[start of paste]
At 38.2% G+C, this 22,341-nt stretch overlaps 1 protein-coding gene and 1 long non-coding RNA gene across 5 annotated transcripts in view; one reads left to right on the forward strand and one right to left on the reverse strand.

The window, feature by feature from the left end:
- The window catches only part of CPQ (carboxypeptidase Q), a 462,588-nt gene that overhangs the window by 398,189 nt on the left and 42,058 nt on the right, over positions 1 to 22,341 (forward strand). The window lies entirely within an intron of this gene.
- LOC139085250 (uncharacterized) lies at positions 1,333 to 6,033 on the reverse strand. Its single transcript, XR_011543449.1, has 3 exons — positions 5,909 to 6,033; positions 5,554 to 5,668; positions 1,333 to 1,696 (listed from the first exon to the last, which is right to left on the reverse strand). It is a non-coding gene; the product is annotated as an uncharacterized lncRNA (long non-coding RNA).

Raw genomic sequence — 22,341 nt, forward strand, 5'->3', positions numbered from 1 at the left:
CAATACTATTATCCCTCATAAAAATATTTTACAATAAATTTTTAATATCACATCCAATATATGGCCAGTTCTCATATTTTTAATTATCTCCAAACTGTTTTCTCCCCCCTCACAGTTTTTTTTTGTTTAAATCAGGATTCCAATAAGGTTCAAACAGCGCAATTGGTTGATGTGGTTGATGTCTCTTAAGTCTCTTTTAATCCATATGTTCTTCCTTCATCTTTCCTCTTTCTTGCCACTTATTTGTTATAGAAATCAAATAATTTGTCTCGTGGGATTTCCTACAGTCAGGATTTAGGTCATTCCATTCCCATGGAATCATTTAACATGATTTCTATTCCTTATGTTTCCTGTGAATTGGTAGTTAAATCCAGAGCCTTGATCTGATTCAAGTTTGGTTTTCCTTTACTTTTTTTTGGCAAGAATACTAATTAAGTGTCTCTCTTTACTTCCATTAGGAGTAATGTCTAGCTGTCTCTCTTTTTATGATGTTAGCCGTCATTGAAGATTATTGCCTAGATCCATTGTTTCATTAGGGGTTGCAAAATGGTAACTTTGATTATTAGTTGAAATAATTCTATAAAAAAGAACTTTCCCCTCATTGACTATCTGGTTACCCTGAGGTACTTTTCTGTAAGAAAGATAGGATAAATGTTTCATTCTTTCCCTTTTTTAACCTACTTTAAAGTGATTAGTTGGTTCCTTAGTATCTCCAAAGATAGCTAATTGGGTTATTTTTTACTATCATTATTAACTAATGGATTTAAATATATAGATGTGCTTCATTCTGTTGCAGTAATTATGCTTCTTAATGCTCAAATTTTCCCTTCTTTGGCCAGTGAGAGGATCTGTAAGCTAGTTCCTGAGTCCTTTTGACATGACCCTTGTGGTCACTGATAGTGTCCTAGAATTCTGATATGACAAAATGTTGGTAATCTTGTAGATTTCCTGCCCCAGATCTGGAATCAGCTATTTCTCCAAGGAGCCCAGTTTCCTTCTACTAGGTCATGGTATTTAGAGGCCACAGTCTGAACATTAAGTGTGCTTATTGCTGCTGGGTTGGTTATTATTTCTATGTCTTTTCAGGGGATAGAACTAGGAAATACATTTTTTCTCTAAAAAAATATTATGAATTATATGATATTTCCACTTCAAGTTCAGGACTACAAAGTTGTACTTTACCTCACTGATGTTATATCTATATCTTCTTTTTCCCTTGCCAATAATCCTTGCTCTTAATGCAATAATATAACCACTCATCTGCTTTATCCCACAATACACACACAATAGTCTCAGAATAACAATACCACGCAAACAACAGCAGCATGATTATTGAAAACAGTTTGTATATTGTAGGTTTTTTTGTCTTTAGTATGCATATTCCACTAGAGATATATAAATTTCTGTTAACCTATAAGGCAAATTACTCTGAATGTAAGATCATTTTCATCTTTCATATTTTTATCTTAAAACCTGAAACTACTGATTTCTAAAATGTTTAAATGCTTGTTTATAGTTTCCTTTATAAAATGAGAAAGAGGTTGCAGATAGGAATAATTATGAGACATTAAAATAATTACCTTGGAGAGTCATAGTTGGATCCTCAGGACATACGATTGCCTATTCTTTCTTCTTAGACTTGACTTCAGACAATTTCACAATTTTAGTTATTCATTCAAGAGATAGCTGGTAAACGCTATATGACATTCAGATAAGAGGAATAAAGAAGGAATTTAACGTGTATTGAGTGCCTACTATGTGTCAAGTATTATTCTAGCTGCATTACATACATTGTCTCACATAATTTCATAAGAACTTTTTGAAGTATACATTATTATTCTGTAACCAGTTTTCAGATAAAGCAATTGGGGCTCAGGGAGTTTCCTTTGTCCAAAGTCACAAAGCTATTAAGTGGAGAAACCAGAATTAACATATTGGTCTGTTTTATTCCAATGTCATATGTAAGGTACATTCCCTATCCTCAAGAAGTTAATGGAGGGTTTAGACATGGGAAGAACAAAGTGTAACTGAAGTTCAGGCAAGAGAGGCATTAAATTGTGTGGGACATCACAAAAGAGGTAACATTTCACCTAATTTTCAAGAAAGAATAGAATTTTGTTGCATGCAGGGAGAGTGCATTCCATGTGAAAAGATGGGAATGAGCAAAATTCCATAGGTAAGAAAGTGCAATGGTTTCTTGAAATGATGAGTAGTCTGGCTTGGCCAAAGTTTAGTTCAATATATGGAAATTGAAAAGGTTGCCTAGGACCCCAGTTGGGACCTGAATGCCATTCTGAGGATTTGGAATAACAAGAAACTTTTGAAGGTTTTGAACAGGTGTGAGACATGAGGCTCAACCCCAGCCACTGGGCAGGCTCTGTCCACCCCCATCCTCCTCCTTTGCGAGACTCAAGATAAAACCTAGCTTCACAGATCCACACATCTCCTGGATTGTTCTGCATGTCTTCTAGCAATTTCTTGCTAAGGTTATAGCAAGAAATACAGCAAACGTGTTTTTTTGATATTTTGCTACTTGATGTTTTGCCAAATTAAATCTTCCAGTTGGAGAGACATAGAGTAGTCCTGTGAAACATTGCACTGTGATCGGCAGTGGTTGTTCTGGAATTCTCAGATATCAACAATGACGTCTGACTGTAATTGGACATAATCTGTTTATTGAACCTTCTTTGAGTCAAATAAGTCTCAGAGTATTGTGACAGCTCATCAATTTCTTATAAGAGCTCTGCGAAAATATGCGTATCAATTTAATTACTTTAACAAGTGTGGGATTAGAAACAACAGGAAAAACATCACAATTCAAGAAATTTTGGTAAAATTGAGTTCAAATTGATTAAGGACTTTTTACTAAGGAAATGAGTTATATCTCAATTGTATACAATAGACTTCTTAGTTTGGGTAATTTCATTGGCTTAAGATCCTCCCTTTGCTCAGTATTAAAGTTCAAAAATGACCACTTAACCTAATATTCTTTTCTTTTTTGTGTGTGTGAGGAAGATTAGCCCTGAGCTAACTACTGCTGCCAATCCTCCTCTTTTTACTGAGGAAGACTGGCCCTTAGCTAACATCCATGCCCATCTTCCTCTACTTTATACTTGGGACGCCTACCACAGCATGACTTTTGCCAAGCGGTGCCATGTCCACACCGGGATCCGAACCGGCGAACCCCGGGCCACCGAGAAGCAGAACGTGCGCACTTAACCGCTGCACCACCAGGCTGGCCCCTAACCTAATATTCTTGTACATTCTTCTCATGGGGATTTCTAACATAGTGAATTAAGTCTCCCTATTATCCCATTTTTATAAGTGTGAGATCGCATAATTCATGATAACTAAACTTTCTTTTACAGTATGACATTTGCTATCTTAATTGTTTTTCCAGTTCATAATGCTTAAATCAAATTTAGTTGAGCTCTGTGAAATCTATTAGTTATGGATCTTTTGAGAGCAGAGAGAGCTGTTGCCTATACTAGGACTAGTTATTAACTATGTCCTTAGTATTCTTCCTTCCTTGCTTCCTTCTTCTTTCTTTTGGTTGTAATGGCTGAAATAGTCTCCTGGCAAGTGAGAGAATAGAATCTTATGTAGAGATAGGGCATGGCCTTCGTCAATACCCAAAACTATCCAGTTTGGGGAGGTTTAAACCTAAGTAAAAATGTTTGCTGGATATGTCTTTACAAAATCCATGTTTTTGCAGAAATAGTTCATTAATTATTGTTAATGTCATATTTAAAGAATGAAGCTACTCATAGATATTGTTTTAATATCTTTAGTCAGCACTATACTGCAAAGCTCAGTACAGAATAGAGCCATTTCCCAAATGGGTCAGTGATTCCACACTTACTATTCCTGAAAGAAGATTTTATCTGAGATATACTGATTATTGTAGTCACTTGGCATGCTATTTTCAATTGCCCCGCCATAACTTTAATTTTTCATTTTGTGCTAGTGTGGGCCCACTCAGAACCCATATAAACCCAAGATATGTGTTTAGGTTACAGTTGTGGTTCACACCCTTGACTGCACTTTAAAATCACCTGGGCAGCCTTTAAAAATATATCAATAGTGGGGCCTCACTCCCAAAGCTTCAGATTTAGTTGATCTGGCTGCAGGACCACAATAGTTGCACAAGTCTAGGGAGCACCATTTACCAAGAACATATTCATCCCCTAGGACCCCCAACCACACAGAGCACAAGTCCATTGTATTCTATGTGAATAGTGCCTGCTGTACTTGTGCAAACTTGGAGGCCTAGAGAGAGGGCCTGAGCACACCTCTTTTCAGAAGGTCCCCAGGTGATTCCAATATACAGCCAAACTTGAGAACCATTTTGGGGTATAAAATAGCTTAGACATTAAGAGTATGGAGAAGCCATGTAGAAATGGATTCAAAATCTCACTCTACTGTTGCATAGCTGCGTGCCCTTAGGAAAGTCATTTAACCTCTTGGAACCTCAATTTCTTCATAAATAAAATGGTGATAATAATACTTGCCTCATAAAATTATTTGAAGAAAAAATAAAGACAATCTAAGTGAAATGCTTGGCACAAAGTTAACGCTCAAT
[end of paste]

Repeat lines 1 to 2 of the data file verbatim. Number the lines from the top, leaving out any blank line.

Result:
At 38.2% G+C, this 22,341-nt stretch overlaps 1 protein-coding gene and 1 long non-coding RNA gene across 5 annotated transcripts in view; one reads left to right on the forward strand and one right to left on the reverse strand.

The window, feature by feature from the left end: